The atmosphere is pretty private and cozy, the plate presentation careful and nicely done and simply a nice place to get into the whole vibe overall.
The owners, who seem really bent on doing this right, were happy to share stories. and would likely explain a little more about the food (or 3000 Yr. old Persian culture)
timeline here: http://www.mage.com/TLbody.html) to those expressing an interest.
re: Bob Dobalina
bob, this is weird! i am wondering why in the world there would be 2 parsi restaurants in the u.s. named Moby Dick. Any thoughts? Maybe the Boston owner knows the D.C. place and used the name.... or maybe it sounds quintessential American to the owners? Bound to be an interesting back story!
269 Huntington Ave, Boston, MA 02115
T. Dude - thanks for the reply. I was turned on to Iranian food by a good Bahai friend in D.C. many years ago and was not aware of any places in Boston that hit the same notes. Will definitely get over to try Sabzi - thanks for all the info.
OC - I think you must be on to something - too random to not have some sort of connection...
I believe, but I may be wrong, that there was a famous chelow kababi in Tehran in the 1970s called Moby Dick (at least that is my recollection of the conversation I had with the owner of Moby Dick Boston). After the 'iranian diaspora' following the iranian revolution, I guess two independent restauranteurs wanted to evoke nostalgia with some of their client base.
Ate here tonight, we enjoyed our meal for the most part. SMALL restaurant, only about 20 seats. I posted a full review on yelp. Very reasonable prices with ground beef skewers plate starting at 10.25$. Great value for a good plate. They had a great eggplant spread appetizer that I would recommend. With so many great dining options around this won't be a regular in our rotation but we will be back. Good but not great.
Also to add on to Grant's complaint - Our cornish hen was a bit dry, we thought it was overcooked as well. The beef was cooked well and was juicy. They may need to change up how they cook their chicken.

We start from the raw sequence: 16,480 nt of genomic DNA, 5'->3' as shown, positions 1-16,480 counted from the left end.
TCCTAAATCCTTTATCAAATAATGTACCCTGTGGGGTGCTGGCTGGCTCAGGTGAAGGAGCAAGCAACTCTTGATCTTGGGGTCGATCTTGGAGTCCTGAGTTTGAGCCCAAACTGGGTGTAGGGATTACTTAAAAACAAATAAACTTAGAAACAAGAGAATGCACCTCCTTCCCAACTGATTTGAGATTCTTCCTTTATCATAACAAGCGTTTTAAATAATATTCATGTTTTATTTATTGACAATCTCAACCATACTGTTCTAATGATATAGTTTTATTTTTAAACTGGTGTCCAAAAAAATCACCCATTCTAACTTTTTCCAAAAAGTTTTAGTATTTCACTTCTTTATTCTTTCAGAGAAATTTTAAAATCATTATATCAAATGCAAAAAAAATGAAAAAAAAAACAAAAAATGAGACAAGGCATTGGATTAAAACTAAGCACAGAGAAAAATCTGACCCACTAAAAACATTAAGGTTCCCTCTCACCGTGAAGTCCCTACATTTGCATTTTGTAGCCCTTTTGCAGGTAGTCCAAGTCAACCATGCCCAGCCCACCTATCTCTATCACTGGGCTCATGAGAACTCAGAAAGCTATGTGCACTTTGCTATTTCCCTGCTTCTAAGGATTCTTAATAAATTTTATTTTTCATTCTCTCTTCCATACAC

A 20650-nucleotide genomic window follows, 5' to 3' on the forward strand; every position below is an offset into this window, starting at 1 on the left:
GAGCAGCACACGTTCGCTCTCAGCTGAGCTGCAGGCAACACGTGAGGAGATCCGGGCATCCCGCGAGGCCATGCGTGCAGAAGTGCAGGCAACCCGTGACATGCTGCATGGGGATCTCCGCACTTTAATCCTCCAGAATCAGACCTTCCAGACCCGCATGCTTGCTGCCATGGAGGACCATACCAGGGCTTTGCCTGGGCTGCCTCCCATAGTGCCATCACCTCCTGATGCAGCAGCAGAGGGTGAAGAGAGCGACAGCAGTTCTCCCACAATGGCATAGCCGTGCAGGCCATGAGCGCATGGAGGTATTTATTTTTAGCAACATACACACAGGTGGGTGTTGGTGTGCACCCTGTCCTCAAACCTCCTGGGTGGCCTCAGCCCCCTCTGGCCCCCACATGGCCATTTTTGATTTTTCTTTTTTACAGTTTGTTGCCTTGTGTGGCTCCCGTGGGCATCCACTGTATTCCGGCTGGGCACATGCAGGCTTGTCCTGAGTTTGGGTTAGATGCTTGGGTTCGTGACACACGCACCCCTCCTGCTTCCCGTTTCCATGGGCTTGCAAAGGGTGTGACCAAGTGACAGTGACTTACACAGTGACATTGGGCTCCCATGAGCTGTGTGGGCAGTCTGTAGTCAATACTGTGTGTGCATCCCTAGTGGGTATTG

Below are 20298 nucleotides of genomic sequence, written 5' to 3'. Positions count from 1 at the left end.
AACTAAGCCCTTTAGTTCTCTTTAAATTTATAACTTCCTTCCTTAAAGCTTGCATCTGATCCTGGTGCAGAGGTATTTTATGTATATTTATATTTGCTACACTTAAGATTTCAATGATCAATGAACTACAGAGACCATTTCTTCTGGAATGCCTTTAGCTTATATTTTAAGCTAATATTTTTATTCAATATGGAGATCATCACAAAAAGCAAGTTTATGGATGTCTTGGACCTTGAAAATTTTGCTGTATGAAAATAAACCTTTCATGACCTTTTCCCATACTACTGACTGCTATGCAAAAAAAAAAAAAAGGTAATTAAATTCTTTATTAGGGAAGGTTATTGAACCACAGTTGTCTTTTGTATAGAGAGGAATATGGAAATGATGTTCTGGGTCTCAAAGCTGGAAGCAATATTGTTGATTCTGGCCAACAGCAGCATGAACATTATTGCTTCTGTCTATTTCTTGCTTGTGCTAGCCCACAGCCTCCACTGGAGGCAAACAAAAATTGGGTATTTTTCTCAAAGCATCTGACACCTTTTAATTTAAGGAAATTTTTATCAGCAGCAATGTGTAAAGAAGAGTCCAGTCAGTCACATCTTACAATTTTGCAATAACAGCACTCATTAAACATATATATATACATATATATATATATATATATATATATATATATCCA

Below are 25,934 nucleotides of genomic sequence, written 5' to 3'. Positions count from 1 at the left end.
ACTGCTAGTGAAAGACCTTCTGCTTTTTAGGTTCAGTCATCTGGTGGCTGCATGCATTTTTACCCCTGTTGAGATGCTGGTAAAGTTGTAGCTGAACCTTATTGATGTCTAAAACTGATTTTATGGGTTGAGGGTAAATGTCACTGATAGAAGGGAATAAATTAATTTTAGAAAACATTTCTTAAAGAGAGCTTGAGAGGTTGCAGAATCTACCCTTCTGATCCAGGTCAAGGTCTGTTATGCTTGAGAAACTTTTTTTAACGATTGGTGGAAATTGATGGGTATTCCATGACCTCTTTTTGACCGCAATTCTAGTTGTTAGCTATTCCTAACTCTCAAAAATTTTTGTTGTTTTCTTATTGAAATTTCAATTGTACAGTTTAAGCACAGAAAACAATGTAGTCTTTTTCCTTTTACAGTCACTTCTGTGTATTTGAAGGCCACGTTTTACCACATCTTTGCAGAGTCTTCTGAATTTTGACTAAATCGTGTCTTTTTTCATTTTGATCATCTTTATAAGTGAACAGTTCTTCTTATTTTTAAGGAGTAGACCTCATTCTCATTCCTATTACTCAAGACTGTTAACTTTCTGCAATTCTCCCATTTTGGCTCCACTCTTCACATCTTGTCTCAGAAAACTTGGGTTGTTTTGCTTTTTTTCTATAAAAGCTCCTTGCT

Ate there tonight. We had the vegetable pickles (good, but quite sour), the yogurt/cucumber (very good -- similar to raita), the eggplant dip (very good), the ground beef kabobs and the combo chicken / tenderloin kebobs. I have no experience with Persian food, but I enjoyed everything quite a bit. Our chicken was well-cooked. I would have liked the tenderloin medium rare, but that may be either inappropriate or not possible with the meat size. Everything was juicy and tender. The rice was simple, but delicious without being fat-laden.
We tried the carbonated yogurt drink. It is quite tart (unsweetened), and an acquired taste. I found it more interesting than delicious. I suggested that they augment the beer selection with a craft choice or two. We didn't try the wines, but they were very reasonable. The baclava was a sampler of 4 different one and was very good. The bill was about $56 for two adults and a child, plus tip.
The service was earnest, prompt, and helpful. There were a few minor rough edges -- areas that still need a bit of training. (They have only soft-opened and are still training staff.) As is, the service was above average for an ethnic restaurant and the rough edges were truly minor and well-meaning. The co-owner is personable and helpful.